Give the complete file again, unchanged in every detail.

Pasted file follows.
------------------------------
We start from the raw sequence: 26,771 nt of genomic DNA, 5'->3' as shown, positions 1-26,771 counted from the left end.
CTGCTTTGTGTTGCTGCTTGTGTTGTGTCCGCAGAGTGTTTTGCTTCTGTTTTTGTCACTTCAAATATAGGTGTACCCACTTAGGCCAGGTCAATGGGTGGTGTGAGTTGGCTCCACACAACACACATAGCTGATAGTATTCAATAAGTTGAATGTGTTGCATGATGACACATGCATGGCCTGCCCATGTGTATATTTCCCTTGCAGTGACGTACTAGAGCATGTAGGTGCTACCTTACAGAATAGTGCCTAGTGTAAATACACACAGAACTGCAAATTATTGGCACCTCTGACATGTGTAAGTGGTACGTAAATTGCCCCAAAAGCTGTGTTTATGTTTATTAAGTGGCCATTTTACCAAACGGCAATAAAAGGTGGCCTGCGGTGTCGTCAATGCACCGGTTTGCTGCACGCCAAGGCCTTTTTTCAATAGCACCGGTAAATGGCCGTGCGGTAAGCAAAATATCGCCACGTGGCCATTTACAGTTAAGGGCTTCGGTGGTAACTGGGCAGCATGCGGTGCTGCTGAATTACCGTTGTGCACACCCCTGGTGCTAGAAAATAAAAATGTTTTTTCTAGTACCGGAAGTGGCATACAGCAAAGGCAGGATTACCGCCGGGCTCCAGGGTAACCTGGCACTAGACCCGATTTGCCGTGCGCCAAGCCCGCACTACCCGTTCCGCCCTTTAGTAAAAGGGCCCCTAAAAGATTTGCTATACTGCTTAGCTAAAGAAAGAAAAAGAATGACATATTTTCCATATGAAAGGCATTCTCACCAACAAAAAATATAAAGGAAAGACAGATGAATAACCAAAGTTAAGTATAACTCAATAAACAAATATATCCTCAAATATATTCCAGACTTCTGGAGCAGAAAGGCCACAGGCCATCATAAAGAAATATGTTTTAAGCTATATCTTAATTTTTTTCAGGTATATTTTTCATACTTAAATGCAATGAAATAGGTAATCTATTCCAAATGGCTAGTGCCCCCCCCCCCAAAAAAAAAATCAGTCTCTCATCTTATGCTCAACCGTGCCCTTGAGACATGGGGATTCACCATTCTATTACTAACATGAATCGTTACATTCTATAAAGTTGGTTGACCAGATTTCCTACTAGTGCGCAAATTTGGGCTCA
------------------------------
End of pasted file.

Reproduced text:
We start from the raw sequence: 26,771 nt of genomic DNA, 5'->3' as shown, positions 1-26,771 counted from the left end.
CTGCTTTGTGTTGCTGCTTGTGTTGTGTCCGCAGAGTGTTTTGCTTCTGTTTTTGTCACTTCAAATATAGGTGTACCCACTTAGGCCAGGTCAATGGGTGGTGTGAGTTGGCTCCACACAACACACATAGCTGATAGTATTCAATAAGTTGAATGTGTTGCATGATGACACATGCATGGCCTGCCCATGTGTATATTTCCCTTGCAGTGACGTACTAGAGCATGTAGGTGCTACCTTACAGAATAGTGCCTAGTGTAAATACACACAGAACTGCAAATTATTGGCACCTCTGACATGTGTAAGTGGTACGTAAATTGCCCCAAAAGCTGTGTTTATGTTTATTAAGTGGCCATTTTACCAAACGGCAATAAAAGGTGGCCTGCGGTGTCGTCAATGCACCGGTTTGCTGCACGCCAAGGCCTTTTTTCAATAGCACCGGTAAATGGCCGTGCGGTAAGCAAAATATCGCCACGTGGCCATTTACAGTTAAGGGCTTCGGTGGTAACTGGGCAGCATGCGGTGCTGCTGAATTACCGTTGTGCACACCCCTGGTGCTAGAAAATAAAAATGTTTTTTCTAGTACCGGAAGTGGCATACAGCAAAGGCAGGATTACCGCCGGGCTCCAGGGTAACCTGGCACTAGACCCGATTTGCCGTGCGCCAAGCCCGCACTACCCGTTCCGCCCTTTAGTAAAAGGGCCCCTAAAAGATTTGCTATACTGCTTAGCTAAAGAAAGAAAAAGAATGACATATTTTCCATATGAAAGGCATTCTCACCAACAAAAAATATAAAGGAAAGACAGATGAATAACCAAAGTTAAGTATAACTCAATAAACAAATATATCCTCAAATATATTCCAGACTTCTGGAGCAGAAAGGCCACAGGCCATCATAAAGAAATATGTTTTAAGCTATATCTTAATTTTTTTCAGGTATATTTTTCATACTTAAATGCAATGAAATAGGTAATCTATTCCAAATGGCTAGTGCCCCCCCCCCCAAAAAAAAAATCAGTCTCTCATCTTATGCTCAACCGTGCCCTTGAGACATGGGGATTCACCATTCTATTACTAACATGAATCGTTACATTCTATAAAGTTGGTTGACCAGATTTCCTACTAGTGCGCAAATTTGGGCTCA